My first conversation was with Kristen Ng of Kiwese, a New Zealand-born, Chengdu-based promoter and artist who goes by Kaishandao. Chengdu is located in southwest China and is known across the nation for its delicious spicy food, relaxed mindset, and now for its flourishing music scene, which had been steadily producing the nation’s most regarded rappers, from OG’s like Fat Shady to a new generation of A-listers like Higher Brothers. For several years, Kristen had been the dominant booking force at NU Space, one of my favorite livehouses in Chengdu, as well as their affiliated NUART Festival, a free, three-day, outdoor arts and music festival with a knack for bringing together the best of China’s rock, left-field electronic, and rap music.
Kristen was quick to combat my pessimism, saying, “I think being a promoter requires a really wide set of interpersonal, marketing and management skills, which is why several women on the scene are killing it right now — Wang Miao from INTRO and Acupuncture, who basically brought Boiler Room to China; Yvonne from Say Yes who is doing some of the best international techno bookings in the country; Helen Feng, the singer of Nova Heart who also co-runs FAKE Music Media, and so on.”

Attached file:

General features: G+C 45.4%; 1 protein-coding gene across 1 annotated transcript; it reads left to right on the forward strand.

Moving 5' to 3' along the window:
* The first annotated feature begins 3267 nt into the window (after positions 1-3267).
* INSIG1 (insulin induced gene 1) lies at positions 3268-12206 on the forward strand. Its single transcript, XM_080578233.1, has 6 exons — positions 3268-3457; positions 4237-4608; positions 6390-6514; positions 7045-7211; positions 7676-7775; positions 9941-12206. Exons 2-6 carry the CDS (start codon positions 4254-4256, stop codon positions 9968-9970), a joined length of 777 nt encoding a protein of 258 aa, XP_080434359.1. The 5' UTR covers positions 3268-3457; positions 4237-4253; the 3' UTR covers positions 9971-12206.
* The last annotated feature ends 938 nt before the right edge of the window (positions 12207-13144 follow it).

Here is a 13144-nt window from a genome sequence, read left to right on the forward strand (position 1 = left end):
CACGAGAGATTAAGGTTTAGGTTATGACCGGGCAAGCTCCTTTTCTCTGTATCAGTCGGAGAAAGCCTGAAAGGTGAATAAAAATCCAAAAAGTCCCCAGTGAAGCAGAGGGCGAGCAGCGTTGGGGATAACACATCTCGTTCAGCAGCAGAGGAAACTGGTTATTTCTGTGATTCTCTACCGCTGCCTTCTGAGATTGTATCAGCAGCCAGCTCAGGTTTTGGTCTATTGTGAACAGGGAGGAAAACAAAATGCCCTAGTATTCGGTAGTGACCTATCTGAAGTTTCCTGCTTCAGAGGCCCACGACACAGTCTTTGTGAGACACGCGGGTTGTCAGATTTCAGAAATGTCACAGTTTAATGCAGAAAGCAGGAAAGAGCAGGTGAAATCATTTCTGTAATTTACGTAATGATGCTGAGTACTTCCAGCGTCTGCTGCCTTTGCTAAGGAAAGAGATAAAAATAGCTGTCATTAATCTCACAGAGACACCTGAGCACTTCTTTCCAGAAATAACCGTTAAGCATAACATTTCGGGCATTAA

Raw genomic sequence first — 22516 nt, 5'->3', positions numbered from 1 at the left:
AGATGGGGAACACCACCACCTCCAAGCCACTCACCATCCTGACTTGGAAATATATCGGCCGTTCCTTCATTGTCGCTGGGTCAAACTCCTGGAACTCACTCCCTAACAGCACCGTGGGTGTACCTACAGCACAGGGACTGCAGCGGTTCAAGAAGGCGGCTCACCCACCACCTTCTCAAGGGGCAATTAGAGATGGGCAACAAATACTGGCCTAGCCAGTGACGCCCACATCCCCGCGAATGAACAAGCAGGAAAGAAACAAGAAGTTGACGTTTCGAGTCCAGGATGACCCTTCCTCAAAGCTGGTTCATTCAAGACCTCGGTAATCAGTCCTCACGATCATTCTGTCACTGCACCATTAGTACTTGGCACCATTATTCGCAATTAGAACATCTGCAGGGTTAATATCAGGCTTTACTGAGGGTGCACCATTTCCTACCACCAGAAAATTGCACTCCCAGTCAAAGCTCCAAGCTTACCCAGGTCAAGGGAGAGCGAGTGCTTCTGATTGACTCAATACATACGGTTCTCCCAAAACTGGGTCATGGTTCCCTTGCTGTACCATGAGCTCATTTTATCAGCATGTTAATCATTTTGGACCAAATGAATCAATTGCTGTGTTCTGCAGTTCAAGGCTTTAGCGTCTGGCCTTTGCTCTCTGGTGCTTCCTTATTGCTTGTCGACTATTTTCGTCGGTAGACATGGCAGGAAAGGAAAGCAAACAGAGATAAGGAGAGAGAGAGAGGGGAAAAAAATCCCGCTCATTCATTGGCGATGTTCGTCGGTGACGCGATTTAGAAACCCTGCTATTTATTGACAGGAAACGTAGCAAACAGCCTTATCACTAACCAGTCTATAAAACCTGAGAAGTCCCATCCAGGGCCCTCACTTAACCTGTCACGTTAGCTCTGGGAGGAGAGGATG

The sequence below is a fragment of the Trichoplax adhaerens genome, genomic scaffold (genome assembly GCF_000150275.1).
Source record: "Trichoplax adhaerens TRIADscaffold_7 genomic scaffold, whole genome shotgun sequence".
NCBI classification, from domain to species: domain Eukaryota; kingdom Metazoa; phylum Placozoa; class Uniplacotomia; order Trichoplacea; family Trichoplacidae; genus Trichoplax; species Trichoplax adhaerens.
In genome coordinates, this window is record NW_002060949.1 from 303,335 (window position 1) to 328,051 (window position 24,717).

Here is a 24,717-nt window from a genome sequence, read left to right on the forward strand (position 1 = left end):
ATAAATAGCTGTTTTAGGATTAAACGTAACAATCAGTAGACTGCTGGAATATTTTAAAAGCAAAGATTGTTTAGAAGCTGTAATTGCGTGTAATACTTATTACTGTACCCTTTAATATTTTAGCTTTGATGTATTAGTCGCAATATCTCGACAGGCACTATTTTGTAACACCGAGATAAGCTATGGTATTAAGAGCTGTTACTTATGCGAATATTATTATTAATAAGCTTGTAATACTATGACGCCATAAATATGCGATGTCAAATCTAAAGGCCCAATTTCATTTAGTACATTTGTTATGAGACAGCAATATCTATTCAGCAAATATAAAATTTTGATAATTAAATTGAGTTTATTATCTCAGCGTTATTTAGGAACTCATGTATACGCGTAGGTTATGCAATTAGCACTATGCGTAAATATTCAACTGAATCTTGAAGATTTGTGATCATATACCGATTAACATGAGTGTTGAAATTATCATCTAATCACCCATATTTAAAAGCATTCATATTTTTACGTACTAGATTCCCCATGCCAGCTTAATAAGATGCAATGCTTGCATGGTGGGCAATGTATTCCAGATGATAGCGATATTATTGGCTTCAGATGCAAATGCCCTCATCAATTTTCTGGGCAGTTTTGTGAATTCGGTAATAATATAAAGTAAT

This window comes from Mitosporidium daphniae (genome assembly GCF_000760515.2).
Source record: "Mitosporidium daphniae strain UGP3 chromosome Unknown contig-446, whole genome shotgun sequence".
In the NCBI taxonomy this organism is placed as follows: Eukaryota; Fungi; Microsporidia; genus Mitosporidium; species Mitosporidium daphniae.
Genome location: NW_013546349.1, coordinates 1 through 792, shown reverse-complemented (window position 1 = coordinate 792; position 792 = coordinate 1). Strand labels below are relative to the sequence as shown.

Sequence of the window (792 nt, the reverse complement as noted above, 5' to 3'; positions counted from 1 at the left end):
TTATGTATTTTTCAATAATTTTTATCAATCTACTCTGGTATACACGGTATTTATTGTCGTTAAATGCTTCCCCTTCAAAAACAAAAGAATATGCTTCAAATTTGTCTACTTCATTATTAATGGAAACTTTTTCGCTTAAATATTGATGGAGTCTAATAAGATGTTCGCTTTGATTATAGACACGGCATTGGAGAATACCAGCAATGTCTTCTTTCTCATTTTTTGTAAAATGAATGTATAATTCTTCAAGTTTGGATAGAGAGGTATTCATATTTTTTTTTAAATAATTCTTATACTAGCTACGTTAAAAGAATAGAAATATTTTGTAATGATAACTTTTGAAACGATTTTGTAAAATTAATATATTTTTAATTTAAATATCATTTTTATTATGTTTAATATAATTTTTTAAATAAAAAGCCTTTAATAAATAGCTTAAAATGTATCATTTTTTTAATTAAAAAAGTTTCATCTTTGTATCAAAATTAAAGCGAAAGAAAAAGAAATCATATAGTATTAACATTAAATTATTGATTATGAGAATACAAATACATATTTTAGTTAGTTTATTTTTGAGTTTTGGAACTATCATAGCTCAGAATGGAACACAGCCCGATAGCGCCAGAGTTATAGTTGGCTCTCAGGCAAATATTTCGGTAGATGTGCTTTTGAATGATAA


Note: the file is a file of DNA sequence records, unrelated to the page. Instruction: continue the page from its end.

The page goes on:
I was happy to find that each of the women Kristen named were promoting shows on their own terms — starting something from the ground up, doing something different, or at the very least, not acting as booking robots reporting to some male boss like I’ve seen in the States too many times.
Kristen Ng (photo by Colin 四四)
In Hangzhou, a stunningly beautiful city in eastern China not far from Shanghai, I spoke with Xiaolong, whose name “little dragon” was fitting for her spry, magnetic personality. Xiaolong, who had been booking a well-known livehouse in Hangzhou called Loopy for over a year, told me that while female promoters are still a minority, more like her were popping up everywhere at a rapidly accelerating rate.
“I think there are quite a lot of advantages to being a female promoter! When women talk to women, communication is easier and more relaxed. And when there are more women around, the guys will come around too!” she said, a cheeky and truthful response whose lightheartedness I appreciated. For promoters both male and female, it’s a sentiment universally acknowledged that the more women at your oft dude-heavy show, the better, right?